1. At the conclusion of Chapter 13, the monster realizes that he has none of the qualities or possessions that human beings value, and so he worries the he will be forever miserable. He says, “Oh, that I had for ever remained in my native wood, nor known nor felt beyond the sensations of hunger, thirst, and heat!” This statement recalls one made by Victor Frankenstein in Chapter 10: “If our impulses were confined to hunger, thirst, and desire, we might nearly be free; but now we are moved by every wind that blows, and a chance word or scene that that word may convey to us.” What do these two statements suggest about the impact of knowledge? How do the statements affect the way readers view the monster and Victor?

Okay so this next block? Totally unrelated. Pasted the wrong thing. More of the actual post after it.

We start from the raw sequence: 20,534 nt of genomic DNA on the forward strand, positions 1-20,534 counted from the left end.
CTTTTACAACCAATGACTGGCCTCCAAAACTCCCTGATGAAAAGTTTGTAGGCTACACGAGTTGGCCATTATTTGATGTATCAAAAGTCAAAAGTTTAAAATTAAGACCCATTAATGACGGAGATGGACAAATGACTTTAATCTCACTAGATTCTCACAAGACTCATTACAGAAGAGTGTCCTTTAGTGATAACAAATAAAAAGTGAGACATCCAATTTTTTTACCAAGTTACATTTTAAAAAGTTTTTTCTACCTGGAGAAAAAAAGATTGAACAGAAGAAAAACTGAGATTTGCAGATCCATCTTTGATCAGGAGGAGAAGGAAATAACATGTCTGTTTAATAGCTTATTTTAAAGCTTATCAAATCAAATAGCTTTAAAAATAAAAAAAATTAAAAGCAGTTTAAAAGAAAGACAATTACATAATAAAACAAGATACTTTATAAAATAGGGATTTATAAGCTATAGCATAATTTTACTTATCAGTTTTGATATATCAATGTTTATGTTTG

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Answered by matthew b #429670
The monster is saying that he wants to be human, he wants to be able to feel what humans feel. Victor is saying that it isn’t always good to be human. These statements help the readers understand the characters more and feel more sympathetic.